Wrongful termination – Some employers will retaliate when an employee brings gender discrimination to their attention. Wrongful termination is a form of discrimination.
Poor treatment by superiors – When supervisors give one gender preferential treatment, this is a form of gender discrimination.
Retaliation for filing a discrimination claim – An employer may terminate an employee or demote them for filing a discrimination claim. This action, in itself, is discriminatory.
Harassment – Employees may be subjected to harassment or a hostile work environment because of gender. Such actions are always discriminatory.
Feeling that you are discriminated against, and actual legal discrimination may be different. Federal and state laws help define gender discrimination and protect you from it. Those laws include:
Title VII of the Civil Rights Act of 1964
This important federal law makes it unlawful for an employer to discriminate against employees who fall into several protected classes, including gender. Generally, this law applies to workplaces that have fifteen or more paid employees. It always covers discrimination in state, federal, local governments, public and private universities and colleges, labor agencies, and employment agencies. An employer, under the Civil Rights Act, is forbidden to discriminate based on gender in these aspects:
“It shall be an unlawful employment practice for an employer … to discriminate against any individual with respect to his compensation, terms, conditions, or privileges of employment, because of such individual’s race, color, religion, sex, or national origin.” — Title VII, Civil Rights Act of 1964.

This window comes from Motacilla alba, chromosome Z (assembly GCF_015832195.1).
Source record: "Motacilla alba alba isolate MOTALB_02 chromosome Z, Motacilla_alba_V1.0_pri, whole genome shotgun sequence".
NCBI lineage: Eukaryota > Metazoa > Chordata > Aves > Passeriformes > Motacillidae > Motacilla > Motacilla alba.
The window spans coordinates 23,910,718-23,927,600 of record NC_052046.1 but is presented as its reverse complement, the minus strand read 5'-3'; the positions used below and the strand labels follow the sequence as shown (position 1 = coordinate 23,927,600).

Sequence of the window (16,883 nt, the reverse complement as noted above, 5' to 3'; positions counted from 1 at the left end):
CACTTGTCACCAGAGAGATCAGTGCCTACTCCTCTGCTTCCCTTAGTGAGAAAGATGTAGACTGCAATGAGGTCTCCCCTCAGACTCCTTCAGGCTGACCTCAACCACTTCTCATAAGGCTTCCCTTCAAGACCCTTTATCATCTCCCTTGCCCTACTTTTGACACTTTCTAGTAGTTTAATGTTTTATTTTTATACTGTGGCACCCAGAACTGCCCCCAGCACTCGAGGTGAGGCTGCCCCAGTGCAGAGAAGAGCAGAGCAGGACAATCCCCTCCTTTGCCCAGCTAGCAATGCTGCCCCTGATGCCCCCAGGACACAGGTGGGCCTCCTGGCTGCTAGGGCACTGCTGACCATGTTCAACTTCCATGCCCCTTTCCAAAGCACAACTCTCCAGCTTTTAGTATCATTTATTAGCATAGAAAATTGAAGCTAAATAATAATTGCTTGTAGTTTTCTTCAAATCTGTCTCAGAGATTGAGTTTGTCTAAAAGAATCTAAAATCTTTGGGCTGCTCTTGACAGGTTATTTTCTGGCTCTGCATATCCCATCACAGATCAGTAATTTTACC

Equal Pay Act of 1963
This federal law expanded upon Title VII of the Civil Rights Act. It specifically provides protection relating to discrimination in wages and pay and includes gender.
At Bracken Lamberton, we are dedicated to getting you the compensation and justice you deserve when gender discrimination occurs. When your employer wrongly discriminates against you because of gender, you may be entitled to monetary damages, which includes compensation, punitive damages, and the reimbursement of all court costs and attorney fees. Our experienced attorneys will work diligently to recover the maximum compensation for lost wages and all the emotional anguish you have experienced due to your employer’s unfair and discriminatory practices. When you contact us for your free case consultation, we will provide further information on your individual case and all potential recovery.
Our experience handling gender discrimination cases has taught us that no two discriminatory occurrences are exactly alike. Keeping this in mind, we strive to understand your exact mistreatment concerns before we offer any informative advice. Our compassionate, knowledgeable, and experienced attorneys will help you obtain the justice and compensation that you are entitled to under the law.
If you believe that you have a target of discrimination based on your gender, keep detailed records of all of the incidents and contact us for a free consultation.
Keep in mind that a statute of limitations may apply to your case, so ensure that you seek legal advice before the time has expired.